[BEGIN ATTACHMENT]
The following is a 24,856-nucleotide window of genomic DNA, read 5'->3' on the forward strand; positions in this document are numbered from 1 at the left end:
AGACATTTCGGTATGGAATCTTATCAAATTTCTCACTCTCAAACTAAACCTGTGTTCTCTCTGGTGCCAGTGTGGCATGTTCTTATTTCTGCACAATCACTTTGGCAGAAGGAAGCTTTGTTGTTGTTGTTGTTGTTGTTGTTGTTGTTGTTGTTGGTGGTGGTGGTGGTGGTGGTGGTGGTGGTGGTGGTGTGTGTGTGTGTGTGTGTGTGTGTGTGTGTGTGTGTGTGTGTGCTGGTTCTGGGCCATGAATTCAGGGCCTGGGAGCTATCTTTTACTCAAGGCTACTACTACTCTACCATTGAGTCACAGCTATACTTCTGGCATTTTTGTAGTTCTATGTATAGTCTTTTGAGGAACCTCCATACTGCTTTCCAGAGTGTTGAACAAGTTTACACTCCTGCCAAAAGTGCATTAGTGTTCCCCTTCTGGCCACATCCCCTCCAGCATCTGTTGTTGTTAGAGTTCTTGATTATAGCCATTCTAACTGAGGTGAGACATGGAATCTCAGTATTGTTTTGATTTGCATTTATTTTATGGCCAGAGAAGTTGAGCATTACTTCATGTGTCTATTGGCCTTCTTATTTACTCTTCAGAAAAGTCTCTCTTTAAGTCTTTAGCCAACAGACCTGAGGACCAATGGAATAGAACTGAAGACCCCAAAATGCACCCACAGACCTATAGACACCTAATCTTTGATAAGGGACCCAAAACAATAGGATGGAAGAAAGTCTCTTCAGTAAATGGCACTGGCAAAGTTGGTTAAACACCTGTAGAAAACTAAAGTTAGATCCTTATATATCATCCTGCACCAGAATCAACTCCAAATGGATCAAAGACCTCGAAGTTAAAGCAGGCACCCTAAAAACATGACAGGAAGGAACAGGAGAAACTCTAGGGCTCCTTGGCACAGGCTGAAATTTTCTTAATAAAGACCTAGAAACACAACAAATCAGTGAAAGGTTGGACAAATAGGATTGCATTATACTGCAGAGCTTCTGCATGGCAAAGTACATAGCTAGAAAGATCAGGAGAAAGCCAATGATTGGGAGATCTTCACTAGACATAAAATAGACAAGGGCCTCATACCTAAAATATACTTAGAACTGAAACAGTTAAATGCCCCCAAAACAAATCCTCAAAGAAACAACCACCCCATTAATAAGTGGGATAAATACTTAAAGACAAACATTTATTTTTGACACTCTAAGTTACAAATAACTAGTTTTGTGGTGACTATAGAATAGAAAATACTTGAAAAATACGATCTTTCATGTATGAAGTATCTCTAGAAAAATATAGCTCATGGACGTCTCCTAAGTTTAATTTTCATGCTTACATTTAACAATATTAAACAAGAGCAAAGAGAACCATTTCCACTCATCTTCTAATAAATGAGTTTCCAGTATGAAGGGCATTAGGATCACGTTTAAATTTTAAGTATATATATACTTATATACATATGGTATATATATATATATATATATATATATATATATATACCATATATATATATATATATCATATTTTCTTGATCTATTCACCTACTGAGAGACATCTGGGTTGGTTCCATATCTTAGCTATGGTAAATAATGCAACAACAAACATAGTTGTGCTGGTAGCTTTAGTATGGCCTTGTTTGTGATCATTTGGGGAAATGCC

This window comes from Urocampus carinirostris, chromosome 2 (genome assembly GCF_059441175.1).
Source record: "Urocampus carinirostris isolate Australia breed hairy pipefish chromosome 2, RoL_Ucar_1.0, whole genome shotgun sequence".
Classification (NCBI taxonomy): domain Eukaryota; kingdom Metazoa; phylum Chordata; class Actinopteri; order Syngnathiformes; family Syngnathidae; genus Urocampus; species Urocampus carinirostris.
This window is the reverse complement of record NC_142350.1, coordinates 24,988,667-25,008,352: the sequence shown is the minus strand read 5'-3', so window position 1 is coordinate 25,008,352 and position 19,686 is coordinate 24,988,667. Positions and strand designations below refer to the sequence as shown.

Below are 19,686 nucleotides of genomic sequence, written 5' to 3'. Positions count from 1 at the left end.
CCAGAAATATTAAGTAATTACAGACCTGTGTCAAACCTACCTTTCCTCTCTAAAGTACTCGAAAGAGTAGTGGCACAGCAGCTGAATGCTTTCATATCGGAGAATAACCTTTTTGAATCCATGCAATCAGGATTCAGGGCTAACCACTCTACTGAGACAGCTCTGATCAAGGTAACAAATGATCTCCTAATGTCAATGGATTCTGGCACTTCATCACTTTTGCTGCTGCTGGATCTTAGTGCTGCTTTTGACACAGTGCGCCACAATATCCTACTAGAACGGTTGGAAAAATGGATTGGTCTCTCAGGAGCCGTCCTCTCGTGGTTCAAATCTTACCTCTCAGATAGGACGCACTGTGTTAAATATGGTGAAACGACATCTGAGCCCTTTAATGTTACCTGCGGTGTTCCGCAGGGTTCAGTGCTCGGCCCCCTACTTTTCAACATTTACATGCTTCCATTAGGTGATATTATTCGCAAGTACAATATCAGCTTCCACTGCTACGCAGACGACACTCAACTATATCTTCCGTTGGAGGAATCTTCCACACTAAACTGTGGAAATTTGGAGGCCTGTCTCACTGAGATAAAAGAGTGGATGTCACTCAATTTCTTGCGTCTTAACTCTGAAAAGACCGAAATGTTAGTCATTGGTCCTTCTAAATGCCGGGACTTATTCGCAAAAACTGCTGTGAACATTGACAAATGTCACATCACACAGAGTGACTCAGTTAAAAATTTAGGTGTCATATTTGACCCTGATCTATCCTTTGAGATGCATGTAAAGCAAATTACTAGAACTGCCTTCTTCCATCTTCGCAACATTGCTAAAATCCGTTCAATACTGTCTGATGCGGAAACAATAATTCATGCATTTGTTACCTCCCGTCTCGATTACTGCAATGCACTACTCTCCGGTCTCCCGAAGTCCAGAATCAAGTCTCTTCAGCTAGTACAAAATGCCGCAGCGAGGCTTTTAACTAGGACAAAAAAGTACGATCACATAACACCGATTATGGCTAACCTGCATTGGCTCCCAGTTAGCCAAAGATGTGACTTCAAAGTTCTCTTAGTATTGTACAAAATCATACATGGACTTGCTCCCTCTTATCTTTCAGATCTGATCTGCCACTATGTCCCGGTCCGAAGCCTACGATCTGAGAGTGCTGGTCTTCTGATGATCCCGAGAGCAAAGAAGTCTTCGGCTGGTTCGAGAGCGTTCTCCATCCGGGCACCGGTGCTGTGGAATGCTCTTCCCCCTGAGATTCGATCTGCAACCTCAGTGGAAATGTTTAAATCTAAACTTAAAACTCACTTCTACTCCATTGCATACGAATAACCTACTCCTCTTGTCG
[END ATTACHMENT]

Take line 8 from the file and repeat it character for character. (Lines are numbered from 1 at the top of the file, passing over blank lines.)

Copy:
CCAGAAATATTAAGTAATTACAGACCTGTGTCAAACCTACCTTTCCTCTCTAAAGTACTCGAAAGAGTAGTGGCACAGCAGCTGAATGCTTTCATATCGGAGAATAACCTTTTTGAATCCATGCAATCAGGATTCAGGGCTAACCACTCTACTGAGACAGCTCTGATCAAGGTAACAAATGATCTCCTAATGTCAATGGATTCTGGCACTTCATCACTTTTGCTGCTGCTGGATCTTAGTGCTGCTTTTGACACAGTGCGCCACAATATCCTACTAGAACGGTTGGAAAAATGGATTGGTCTCTCAGGAGCCGTCCTCTCGTGGTTCAAATCTTACCTCTCAGATAGGACGCACTGTGTTAAATATGGTGAAACGACATCTGAGCCCTTTAATGTTACCTGCGGTGTTCCGCAGGGTTCAGTGCTCGGCCCCCTACTTTTCAACATTTACATGCTTCCATTAGGTGATATTATTCGCAAGTACAATATCAGCTTCCACTGCTACGCAGACGACACTCAACTATATCTTCCGTTGGAGGAATCTTCCACACTAAACTGTGGAAATTTGGAGGCCTGTCTCACTGAGATAAAAGAGTGGATGTCACTCAATTTCTTGCGTCTTAACTCTGAAAAGACCGAAATGTTAGTCATTGGTCCTTCTAAATGCCGGGACTTATTCGCAAAAACTGCTGTGAACATTGACAAATGTCACATCACACAGAGTGACTCAGTTAAAAATTTAGGTGTCATATTTGACCCTGATCTATCCTTTGAGATGCATGTAAAGCAAATTACTAGAACTGCCTTCTTCCATCTTCGCAACATTGCTAAAATCCGTTCAATACTGTCTGATGCGGAAACAATAATTCATGCATTTGTTACCTCCCGTCTCGATTACTGCAATGCACTACTCTCCGGTCTCCCGAAGTCCAGAATCAAGTCTCTTCAGCTAGTACAAAATGCCGCAGCGAGGCTTTTAACTAGGACAAAAAAGTACGATCACATAACACCGATTATGGCTAACCTGCATTGGCTCCCAGTTAGCCAAAGATGTGACTTCAAAGTTCTCTTAGTATTGTACAAAATCATACATGGACTTGCTCCCTCTTATCTTTCAGATCTGATCTGCCACTATGTCCCGGTCCGAAGCCTACGATCTGAGAGTGCTGGTCTTCTGATGATCCCGAGAGCAAAGAAGTCTTCGGCTGGTTCGAGAGCGTTCTCCATCCGGGCACCGGTGCTGTGGAATGCTCTTCCCCCTGAGATTCGATCTGCAACCTCAGTGGAAATGTTTAAATCTAAACTTAAAACTCACTTCTACTCCATTGCATACGAATAACCTACTCCTCTTGTCG